WorldCat Identities

Sadedin, Suzanne

Overview
Works: 5 works in 13 publications in 1 language and 44 library holdings
Genres: Conference papers and proceedings 
Roles: Author
Publication Timeline
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Most widely held works by Suzanne Sadedin
Complexity in landscape ecology by David G Green( )

9 editions published in 2006 in English and Undetermined and held by 40 WorldCat member libraries worldwide

Research on complexity and artificial life provides many insights about patterns and processes in landscapes and ecosystems. This book provides an overview of that work. It covers such topics as connectivity, criticality, feedback, and networks, as well as their impact on the stability and predictability of ecosystem dynamics
Complexity in Landscape Ecology. Landscape Series( )

1 edition published in 2006 in English and held by 1 WorldCat member library worldwide

Interactions matter. To understand the distributions of plants and animals in a landscape you need to understand how they interact with each other, and with their environment. The resulting networks of interactions make ecosystems highly complex. Recent research on complexity and artificial life provides many new insights about patterns and processes in landscapes and ecosystems. This book provides the first overview of that work for general readers. It covers such topics as connectivity, criticality, feedback, and networks, as well as their impact on the stability and predictability of ecosystem dynamics. With over 60 years of research experience of both ecology and complexity, the authors are uniquely qualified to provide a new perspective on traditional ecology. They argue that understanding ecological complexity is crucial in today's globalized and interconnected world. Successful management of the world's ecosystems needs to combine models of ecosystem complexity with biodiversity, environmental, geographic and socioeconomic information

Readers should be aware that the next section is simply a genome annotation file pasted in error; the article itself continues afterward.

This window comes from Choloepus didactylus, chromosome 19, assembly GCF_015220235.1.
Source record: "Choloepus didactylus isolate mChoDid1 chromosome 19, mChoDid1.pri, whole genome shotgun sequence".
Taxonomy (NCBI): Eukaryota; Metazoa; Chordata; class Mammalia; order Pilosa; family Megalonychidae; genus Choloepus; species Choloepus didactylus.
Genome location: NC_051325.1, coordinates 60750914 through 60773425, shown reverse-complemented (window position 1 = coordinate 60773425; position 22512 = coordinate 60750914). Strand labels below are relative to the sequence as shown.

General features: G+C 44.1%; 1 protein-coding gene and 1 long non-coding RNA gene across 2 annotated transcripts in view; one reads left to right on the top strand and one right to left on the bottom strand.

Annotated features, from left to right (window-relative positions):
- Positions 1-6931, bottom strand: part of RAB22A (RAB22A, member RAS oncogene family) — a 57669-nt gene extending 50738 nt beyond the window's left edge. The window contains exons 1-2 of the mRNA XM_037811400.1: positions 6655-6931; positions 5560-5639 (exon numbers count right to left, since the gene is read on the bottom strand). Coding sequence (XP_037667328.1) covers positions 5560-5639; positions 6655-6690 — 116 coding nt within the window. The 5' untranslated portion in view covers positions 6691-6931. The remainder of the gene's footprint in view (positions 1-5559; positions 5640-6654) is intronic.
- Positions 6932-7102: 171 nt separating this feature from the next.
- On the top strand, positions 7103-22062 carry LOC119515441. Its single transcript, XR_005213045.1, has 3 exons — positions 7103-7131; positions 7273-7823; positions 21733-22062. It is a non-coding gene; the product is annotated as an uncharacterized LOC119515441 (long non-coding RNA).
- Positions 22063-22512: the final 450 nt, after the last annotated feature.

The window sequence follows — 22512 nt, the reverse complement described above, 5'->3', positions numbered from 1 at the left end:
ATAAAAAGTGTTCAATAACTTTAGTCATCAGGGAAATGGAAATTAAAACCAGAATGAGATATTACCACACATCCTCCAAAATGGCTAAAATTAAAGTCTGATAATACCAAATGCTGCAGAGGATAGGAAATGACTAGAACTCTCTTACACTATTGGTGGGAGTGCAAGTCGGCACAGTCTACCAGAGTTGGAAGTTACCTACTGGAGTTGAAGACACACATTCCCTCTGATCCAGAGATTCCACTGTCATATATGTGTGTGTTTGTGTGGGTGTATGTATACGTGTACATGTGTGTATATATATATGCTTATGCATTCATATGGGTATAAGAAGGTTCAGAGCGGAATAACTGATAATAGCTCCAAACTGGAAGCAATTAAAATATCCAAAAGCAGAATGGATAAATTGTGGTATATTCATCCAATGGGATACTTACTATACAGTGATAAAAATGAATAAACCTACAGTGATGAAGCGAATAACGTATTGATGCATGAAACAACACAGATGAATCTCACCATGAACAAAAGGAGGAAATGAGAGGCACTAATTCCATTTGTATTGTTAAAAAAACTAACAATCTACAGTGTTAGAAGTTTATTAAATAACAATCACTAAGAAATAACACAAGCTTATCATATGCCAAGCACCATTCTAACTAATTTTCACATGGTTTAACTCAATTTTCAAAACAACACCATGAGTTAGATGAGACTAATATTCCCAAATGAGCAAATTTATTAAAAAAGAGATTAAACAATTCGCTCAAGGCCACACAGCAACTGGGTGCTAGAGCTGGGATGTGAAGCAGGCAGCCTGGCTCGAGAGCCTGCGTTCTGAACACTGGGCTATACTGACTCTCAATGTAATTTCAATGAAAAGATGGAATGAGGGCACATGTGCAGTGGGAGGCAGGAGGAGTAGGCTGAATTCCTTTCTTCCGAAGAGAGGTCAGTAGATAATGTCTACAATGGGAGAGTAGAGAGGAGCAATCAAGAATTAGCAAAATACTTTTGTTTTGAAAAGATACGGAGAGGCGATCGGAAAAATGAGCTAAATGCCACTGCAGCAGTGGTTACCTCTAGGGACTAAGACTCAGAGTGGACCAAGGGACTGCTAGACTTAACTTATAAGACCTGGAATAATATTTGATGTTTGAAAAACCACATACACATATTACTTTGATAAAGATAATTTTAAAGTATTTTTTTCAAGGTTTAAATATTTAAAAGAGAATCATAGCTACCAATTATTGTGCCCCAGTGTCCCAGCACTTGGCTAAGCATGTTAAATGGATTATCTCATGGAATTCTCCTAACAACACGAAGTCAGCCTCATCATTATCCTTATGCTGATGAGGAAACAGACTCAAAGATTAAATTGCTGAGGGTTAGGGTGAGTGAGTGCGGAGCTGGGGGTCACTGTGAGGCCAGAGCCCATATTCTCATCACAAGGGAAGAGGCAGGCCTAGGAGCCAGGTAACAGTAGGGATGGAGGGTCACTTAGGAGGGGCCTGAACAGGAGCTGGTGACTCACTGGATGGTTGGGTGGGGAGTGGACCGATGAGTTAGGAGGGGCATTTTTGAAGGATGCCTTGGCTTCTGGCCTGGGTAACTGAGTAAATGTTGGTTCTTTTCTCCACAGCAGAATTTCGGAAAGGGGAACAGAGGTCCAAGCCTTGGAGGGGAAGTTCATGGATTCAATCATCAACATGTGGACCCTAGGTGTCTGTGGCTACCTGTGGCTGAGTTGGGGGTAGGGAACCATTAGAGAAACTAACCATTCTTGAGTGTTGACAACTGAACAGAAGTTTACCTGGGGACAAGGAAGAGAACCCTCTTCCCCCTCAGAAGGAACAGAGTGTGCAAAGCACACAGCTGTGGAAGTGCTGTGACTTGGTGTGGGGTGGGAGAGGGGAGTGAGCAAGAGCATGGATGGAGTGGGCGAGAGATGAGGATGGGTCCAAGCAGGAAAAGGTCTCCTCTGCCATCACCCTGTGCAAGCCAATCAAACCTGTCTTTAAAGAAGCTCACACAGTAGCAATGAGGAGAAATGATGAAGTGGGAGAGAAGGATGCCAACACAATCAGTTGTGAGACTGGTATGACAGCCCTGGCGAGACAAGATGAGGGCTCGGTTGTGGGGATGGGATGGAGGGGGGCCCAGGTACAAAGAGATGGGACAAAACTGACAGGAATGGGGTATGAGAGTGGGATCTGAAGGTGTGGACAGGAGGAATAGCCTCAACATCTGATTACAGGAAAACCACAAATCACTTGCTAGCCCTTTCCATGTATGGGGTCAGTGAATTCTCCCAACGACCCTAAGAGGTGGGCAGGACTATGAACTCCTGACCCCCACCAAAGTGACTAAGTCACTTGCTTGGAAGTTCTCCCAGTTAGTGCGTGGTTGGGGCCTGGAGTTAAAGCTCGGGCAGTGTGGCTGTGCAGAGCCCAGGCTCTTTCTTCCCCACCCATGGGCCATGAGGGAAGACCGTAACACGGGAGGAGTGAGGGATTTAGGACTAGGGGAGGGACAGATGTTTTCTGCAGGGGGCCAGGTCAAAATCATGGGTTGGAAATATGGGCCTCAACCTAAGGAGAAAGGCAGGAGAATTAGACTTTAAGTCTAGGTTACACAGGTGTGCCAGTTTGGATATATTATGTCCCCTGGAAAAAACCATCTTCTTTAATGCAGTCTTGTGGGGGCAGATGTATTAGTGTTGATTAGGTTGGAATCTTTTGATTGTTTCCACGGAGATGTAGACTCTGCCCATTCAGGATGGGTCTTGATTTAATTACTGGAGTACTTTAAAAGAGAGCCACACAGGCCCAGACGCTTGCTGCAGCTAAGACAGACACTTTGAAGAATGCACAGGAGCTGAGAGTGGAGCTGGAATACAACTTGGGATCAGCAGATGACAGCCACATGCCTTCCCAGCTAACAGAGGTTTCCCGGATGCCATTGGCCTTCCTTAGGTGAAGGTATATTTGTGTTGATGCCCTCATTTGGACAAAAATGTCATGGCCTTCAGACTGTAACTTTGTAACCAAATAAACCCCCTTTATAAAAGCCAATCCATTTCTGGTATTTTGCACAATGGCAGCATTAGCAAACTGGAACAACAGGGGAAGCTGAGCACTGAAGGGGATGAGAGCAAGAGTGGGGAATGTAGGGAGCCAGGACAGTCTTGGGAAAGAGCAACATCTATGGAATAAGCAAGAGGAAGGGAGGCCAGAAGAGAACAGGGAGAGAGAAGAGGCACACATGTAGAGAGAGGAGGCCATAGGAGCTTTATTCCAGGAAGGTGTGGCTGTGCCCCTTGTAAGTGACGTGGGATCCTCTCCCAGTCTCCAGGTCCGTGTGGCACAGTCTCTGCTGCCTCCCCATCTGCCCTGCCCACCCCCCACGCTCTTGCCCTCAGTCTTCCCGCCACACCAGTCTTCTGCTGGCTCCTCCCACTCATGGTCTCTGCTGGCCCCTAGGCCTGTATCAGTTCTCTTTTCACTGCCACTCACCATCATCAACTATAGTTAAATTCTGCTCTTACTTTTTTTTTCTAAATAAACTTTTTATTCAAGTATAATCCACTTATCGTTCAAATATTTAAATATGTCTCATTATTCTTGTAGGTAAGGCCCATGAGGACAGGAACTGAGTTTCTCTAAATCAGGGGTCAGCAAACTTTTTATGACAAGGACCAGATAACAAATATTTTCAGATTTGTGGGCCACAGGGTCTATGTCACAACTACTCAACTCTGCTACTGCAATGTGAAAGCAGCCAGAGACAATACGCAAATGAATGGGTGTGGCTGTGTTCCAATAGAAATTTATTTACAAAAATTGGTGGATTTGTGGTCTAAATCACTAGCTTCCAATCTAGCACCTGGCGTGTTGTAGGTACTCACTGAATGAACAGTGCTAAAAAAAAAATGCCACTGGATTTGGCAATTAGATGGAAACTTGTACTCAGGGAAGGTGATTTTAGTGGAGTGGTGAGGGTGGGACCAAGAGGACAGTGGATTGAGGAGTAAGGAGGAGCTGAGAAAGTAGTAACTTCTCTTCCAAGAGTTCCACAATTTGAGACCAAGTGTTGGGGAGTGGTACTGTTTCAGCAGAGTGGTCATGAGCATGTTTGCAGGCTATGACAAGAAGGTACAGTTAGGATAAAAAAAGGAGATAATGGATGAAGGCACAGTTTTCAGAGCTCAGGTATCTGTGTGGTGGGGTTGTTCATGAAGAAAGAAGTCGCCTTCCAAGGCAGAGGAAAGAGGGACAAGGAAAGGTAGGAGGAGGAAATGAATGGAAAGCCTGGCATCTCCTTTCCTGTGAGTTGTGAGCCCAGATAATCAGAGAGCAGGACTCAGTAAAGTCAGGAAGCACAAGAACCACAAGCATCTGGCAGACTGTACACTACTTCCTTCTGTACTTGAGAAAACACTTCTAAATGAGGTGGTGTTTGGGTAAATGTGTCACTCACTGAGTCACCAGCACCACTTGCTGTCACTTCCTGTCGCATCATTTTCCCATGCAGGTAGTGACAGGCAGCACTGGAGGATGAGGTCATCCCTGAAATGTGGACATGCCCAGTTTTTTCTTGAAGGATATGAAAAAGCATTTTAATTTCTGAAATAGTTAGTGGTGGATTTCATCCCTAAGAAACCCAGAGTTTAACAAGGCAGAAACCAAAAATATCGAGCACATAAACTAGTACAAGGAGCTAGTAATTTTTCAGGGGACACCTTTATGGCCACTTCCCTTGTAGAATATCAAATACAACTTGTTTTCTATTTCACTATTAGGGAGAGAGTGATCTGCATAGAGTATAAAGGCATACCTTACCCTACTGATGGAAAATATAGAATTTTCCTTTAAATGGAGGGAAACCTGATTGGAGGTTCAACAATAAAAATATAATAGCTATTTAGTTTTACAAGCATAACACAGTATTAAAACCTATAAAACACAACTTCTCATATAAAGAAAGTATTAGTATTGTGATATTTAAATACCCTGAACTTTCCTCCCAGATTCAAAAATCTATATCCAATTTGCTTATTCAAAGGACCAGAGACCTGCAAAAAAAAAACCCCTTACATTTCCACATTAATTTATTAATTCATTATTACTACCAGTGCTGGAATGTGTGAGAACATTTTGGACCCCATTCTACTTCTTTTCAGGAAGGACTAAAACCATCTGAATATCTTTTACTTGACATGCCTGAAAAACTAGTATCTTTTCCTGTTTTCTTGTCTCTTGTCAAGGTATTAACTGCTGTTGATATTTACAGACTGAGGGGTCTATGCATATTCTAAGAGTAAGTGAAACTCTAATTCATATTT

Spatially explicit agent-based models of speciation by reinforcement and cultural evolution by Suzanne Sadedin( )

1 edition published in 2004 in English and held by 1 WorldCat member library worldwide

Mechanisms for emergence and self-organisation in complex adaptive systems : a network-theoretical perspective by Gregory Paperin( Book )

1 edition published in 2010 in English and held by 1 WorldCat member library worldwide